A decade ago, smart phone apps and the virtual/gaming approach were considered as cutting-edge, emerging technologies which held great promise for the advancement of citizen Science.
We have progressed to a state where smart phone apps are being enhanced with a new suite of sensors to enable greater citizen science functionality of the same technologies. Given the image-intensive nature of many ongoing marine citizen science campaigns, the image analyses domains of Artificial Intelligence and Machine Learning (considered as Industry 5.0 components) have increasingly been applied to automate the validation of the same images and thus to expedite the normally lengthy process of species identification and report validation.
A scientific paper recently published within the ‘Applied Sciences’ journal co-authored by Dr Adam Gauci and Prof. Alan Deidun (Department of Geosciences) and Dr John Abela (Department of Computer Information Systems) has brought us one step closer to the automated identification of jellyfish individuals through one’s smart phone.
The protocol applied within this study, in fact, availed itself of several hundred photos of five species of jellyfish (Pelagia noctiluca, Cotylorhiza tuberculata, Carybdea marsupialis, Velella velella and salps) out of the thousands of photos submitted by members of the public to the Spot the Jellyfish citizen science campaign since June 2010. These photos were used as a training set to the ad hoc classification algorithm formulated as part of this study.
The same algorithm gave very encouraging results, given that, in many cases (at precision levels frequently exceeding 90%), it managed to correctly classify and identify the jellyfish species shown in submitted photos. Cotylorhiza tuberculata (the fried-egg jellyfish) was the most frequently correctly-identified species, most probably due to its habit of occurring in surface waters, which rendered it more accessible for photography purposes, whilst Carybdea marsupialis (the Mediterranean box jellyfish) scored the lowest concordance values, presumably due to its nocturnal habits and its highly transparent nature, which hindered precision photography.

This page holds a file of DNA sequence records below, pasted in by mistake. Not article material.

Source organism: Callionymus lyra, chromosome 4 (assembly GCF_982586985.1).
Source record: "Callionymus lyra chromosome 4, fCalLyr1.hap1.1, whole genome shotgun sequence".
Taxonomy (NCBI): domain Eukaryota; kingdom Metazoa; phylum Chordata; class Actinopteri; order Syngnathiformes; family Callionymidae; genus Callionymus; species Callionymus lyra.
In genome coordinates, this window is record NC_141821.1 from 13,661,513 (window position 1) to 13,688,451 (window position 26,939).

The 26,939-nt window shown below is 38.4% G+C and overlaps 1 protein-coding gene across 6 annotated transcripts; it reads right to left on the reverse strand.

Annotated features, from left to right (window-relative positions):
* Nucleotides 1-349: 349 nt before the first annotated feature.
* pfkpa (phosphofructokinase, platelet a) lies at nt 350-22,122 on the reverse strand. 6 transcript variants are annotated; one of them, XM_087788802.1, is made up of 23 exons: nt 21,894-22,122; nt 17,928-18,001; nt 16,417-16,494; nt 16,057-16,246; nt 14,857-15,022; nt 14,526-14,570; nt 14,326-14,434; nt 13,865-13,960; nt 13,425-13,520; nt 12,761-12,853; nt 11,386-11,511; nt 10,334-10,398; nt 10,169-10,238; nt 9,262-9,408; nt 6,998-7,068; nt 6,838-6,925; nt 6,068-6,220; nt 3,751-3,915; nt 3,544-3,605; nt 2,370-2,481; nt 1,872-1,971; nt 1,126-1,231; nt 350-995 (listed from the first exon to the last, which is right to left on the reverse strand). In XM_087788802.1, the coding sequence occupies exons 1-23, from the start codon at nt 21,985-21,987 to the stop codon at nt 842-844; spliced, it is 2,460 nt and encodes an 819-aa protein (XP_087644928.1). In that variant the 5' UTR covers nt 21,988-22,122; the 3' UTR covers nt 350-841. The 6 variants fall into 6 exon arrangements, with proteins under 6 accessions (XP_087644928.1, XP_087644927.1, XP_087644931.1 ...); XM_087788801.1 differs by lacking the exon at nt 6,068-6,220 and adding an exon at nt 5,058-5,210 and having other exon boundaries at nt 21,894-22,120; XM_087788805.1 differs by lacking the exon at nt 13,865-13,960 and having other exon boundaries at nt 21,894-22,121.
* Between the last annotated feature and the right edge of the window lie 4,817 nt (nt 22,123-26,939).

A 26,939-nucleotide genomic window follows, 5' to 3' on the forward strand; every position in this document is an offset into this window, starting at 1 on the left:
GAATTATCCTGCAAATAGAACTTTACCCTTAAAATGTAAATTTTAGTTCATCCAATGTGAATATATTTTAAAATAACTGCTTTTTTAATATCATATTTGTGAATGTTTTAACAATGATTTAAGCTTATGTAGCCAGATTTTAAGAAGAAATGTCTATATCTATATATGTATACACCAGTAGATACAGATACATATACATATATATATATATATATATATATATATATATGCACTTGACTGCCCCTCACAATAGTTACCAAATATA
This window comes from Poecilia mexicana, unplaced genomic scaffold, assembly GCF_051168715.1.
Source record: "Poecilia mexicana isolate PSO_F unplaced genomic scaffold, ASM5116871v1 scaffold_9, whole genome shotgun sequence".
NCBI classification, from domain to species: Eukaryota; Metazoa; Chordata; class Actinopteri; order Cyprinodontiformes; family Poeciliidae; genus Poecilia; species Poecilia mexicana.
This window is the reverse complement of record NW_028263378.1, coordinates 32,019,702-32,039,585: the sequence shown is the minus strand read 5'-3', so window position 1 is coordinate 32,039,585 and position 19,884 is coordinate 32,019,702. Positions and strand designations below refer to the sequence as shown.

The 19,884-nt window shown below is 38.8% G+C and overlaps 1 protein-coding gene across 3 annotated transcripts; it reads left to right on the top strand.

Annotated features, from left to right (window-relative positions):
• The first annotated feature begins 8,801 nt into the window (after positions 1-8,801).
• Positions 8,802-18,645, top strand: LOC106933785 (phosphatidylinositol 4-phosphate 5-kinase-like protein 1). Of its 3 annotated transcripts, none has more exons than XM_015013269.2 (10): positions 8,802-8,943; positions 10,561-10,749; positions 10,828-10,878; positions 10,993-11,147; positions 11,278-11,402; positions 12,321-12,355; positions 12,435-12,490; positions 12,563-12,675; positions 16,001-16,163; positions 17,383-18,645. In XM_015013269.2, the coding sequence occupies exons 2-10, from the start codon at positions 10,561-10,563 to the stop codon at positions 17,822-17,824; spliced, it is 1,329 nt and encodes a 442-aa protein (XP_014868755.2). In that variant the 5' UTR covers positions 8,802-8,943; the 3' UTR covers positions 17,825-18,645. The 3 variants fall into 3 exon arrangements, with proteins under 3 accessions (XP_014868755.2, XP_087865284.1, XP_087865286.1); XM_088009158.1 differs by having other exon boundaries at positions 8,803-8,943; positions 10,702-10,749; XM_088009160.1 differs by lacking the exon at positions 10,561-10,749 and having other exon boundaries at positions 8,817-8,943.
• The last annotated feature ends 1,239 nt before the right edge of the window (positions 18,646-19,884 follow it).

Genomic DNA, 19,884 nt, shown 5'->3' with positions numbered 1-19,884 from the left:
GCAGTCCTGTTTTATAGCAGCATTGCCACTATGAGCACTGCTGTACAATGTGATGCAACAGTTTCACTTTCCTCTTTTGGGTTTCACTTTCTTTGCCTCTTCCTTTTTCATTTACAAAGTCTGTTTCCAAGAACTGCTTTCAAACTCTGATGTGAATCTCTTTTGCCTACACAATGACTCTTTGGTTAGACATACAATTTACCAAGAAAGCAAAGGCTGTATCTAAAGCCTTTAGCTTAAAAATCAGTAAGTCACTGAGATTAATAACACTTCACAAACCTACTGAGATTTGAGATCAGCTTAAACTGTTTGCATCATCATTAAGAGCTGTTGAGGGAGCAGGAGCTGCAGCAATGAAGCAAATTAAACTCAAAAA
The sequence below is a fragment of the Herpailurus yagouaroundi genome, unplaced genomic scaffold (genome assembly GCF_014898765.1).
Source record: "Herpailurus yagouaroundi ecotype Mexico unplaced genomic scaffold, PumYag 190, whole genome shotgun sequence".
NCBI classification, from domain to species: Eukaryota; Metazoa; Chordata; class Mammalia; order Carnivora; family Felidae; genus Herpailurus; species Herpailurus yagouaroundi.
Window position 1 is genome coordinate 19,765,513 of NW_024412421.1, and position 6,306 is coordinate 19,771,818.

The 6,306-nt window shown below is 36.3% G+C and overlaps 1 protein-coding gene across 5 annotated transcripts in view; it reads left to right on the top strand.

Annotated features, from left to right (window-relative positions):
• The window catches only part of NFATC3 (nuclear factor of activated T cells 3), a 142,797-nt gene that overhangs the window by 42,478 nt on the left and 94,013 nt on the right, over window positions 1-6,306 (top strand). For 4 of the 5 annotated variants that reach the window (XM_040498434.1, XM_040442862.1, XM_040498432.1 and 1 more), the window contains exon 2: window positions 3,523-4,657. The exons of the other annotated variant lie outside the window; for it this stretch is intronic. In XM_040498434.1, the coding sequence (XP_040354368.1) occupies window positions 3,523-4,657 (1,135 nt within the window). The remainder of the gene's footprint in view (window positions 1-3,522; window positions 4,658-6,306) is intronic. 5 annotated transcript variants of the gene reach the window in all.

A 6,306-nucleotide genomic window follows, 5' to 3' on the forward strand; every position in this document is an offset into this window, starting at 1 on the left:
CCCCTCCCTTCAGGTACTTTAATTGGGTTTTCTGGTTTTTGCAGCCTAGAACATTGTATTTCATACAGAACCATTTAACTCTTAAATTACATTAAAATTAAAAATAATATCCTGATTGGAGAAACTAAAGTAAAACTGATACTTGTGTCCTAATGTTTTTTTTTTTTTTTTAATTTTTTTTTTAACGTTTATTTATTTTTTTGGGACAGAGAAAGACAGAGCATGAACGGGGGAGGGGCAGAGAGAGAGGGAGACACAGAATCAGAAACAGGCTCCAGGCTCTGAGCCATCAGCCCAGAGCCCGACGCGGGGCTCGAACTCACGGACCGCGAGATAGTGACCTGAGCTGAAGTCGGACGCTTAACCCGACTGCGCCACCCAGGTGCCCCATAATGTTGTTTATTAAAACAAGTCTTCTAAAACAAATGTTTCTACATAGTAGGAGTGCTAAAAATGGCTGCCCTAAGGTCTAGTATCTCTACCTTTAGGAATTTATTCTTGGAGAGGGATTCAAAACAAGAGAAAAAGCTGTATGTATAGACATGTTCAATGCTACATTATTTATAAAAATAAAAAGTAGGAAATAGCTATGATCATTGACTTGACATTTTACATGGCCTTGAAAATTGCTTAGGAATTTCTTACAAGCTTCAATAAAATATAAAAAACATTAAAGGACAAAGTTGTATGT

Once fully implemented, through embedding within a customised app, for instance, the optimised algorithm can serve as a blueprint for citizen science campaigns relying on image analyses. In fact, by facilitating the automated extraction and interpretation of information from submitted images, and thus the report validation process, the same algorithm can make a positive contribution by improving the efficacy and attractiveness of the same campaigns. The same research group previously developed a novel image analysis protocol for the automated characterisation of microplastics, which will be incorporated within a smart phone app within the JPI Oceans Andromeda project.
The full text of the publication in question can be consulted online.